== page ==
Omaha Sen. Terrell McKinney said that proposals in the bill — such as making possession of a small amount of drugs a misdemeanor instead of a felony — were essential if the state was to reduce its incarceration rate for blacks, which is 10th highest in the nation.

Geist, who served on the CJI working group along with Lathrop, said Nebraska has one of the lowest incarceration rates in the country and said the answer wasn’t reducing penalties for felons but devoting more resources in prison toward rehabilitation and drug treatment.

She had offered an amendment that contained 15 of the 21 recommendations made through the CJI process, steps she said were “noncontroversial.”

‘Status quo’

But Lathrop said her amendment wouldn’t serve to reduce prison overcrowding and reflected the “status quo.”

Under his proposal, Nebraska was projected to see 1,000 fewer prison inmates by 2030, according to CJI, while Geist’s plan would reduce inmates by 143.

Slama said her objections focused on at least four proposals in Lathrop’s bill.

 One, reducing drug possession crimes from a felony to a misdemeanor, which she said would overcrowd county jails — facilities that she argued were ill-prepared to help someone overcome an addiction. 

Slama said she also objected to efforts to lessen punishments for “smash and grab” burglaries like those seen in California, removing mandatory minimum sentences for certain drug dealers, and requiring judges to justify use of consecutive sentences, which serve to prolong an inmate’s prison term.

Not part of CJI ideas

The senator said she was also opposed to Lathrop’s addition of a clause not recommended by the CJI initiative — one Lathrop said was key to increasing lower-cost parole instead of costly prison incarceration.

The lengthy debate contained a harsh division over whether real negotiations were held on compromises. Lathrop said he kept hearing “no” from Geist and other opponents, while Geist said she offered several alternatives.

Lathrop also complained more than once that opponents weren’t offering alternatives backed by data, but relating “anecdotes” about thefts of catalytic converters and guesses that building a new prison would somehow reduce repeat crimes.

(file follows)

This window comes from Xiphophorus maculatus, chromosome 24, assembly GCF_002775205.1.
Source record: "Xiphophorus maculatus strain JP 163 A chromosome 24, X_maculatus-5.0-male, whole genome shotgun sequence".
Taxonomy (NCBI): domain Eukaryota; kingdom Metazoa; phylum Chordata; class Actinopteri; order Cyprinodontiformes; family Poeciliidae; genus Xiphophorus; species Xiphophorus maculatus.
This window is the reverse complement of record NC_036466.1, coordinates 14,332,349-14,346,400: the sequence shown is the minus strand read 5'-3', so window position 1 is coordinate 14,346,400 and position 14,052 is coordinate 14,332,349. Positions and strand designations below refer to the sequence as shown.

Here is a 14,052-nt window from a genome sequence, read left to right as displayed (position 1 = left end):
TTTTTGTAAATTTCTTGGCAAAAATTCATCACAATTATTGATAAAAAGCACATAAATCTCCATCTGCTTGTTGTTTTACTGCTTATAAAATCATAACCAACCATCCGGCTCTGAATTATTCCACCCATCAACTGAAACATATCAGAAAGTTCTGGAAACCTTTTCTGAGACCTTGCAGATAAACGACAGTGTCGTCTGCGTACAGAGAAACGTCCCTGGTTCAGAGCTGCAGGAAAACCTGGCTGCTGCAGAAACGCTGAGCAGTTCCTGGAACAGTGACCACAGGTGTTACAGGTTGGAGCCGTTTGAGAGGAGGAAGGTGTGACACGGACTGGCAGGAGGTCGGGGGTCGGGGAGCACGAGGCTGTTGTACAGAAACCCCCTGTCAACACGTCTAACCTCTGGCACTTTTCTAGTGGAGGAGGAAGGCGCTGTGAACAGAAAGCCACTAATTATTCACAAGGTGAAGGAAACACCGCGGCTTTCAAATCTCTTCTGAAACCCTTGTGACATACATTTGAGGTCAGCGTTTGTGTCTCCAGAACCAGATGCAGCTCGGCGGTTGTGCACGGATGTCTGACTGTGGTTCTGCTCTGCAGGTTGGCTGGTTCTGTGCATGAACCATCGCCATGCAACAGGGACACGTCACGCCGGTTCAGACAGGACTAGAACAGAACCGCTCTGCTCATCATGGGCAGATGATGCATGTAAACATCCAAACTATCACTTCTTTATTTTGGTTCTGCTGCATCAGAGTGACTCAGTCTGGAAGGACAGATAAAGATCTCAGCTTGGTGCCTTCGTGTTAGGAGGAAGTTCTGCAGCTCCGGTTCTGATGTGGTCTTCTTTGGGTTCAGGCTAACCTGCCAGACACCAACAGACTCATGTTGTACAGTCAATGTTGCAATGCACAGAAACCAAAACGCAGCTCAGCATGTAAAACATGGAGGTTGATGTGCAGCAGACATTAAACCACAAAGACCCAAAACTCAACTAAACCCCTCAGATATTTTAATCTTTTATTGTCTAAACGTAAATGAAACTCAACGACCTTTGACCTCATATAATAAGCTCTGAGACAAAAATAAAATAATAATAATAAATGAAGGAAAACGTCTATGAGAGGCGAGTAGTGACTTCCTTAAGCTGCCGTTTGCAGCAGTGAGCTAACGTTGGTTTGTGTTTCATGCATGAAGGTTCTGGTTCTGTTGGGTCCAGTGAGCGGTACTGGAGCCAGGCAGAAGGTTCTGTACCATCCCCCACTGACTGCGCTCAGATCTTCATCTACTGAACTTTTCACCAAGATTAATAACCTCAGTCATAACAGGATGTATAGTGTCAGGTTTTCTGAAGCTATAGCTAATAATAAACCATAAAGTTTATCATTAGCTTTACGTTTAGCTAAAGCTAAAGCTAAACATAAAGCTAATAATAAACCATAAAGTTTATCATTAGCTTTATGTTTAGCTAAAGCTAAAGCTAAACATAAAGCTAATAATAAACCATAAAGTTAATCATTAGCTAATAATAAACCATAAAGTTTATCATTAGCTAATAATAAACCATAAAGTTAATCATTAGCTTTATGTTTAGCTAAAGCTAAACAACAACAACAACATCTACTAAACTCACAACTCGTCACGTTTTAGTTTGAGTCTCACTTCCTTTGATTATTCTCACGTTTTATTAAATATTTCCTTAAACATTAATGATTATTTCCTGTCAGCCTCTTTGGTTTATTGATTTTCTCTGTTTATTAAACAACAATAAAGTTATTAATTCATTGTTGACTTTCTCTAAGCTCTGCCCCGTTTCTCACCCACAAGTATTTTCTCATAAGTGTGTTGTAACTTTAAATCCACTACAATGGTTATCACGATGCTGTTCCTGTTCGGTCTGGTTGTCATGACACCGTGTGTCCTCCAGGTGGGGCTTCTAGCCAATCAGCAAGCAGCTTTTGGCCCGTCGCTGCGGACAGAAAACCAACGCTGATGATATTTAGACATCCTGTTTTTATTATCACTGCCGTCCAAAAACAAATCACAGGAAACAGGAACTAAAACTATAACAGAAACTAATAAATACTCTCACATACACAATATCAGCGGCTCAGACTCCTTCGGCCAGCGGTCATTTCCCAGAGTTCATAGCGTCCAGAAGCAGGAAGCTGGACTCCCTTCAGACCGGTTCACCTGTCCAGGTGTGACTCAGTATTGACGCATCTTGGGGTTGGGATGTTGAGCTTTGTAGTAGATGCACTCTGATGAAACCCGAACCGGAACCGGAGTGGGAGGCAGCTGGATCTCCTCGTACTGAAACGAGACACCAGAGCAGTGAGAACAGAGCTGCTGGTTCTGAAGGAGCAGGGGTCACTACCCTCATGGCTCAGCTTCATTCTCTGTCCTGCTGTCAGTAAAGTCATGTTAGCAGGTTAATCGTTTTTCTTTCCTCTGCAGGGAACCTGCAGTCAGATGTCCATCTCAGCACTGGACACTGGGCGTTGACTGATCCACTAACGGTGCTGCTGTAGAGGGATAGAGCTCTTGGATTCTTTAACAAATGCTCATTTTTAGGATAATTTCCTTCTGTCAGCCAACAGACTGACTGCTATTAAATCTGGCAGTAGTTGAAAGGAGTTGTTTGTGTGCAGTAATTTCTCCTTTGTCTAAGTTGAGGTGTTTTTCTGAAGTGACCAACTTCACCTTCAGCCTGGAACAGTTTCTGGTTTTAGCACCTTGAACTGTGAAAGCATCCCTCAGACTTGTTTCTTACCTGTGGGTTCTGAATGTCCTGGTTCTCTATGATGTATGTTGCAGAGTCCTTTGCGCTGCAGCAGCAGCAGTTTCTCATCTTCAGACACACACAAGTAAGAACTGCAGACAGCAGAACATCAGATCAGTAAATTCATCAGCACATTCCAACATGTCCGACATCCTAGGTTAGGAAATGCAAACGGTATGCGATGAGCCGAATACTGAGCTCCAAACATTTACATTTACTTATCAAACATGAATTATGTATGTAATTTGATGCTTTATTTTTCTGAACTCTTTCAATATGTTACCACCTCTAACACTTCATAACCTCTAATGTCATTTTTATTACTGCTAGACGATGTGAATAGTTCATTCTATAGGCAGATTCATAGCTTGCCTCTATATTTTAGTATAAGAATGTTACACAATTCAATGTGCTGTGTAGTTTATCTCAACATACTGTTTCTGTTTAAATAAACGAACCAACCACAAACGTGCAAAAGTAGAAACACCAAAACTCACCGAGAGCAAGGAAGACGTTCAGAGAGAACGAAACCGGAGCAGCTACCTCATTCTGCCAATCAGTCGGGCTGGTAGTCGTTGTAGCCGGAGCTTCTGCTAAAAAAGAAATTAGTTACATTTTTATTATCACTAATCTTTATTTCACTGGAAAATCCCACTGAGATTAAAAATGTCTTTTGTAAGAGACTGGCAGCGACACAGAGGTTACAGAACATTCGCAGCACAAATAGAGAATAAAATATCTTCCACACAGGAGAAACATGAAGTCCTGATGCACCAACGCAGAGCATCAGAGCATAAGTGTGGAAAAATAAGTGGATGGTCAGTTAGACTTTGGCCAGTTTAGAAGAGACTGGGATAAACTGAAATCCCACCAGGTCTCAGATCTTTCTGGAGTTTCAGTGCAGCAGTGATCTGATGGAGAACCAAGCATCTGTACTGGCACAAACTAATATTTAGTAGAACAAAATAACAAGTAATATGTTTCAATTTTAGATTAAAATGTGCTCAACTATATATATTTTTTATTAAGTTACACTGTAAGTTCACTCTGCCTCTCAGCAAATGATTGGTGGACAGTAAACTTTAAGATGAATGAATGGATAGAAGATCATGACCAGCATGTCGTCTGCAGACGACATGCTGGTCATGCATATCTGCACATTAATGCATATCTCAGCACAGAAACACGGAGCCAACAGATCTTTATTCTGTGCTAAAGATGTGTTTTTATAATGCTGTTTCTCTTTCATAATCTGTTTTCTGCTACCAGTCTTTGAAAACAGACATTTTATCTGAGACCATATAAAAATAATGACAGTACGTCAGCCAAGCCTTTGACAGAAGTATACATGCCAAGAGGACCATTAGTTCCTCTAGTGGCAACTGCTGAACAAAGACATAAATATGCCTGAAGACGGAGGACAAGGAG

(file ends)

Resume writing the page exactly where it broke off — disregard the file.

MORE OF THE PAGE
Rehab better for addicts

Proponents of LB 920 argued that reducing penalties for low-level drug offenses was to address addiction, which is better done outside of prison than inside. They also argued that getting more inmates on parole supervision would work to reduce repeat crimes while protecting public safety.

 At the last minute on Wednesday, Lathrop urged opponents to allow the bill to advance to second-round debate so one more round of discussions could be held in hopes of reaching a compromise. He said the step had been encouraged by the governor’s aides.

But the 26-18 vote fell short of the 33 needed to halt a filibuster, with opponents such as Geist and Slama voting “no.”

McKinney said if LB 920 wasn’t passed as proposed, it wasn’t worth passing to “just check the box,” as happened with LB 605.

Geist said the effort to reform criminal justice isn’t over. She pledged to conduct an informal study later this year with a group of four or five senators on both sides of the issue.

The senator said she didn’t think more talks at the end of the 2022 session would be productive after a week of unproductive discussions.

“I didn’t see it happening,” Geist said.

Nebraska Examiner is part of States Newsroom, a network of news bureaus supported by grants and a coalition of donors as a 501c(3) public charity. Nebraska Examiner maintains editorial independence. Contact Editor Cate Folsom for questions: info@nebraskaexaminer.com. Follow Nebraska Examiner on Facebook and Twitter.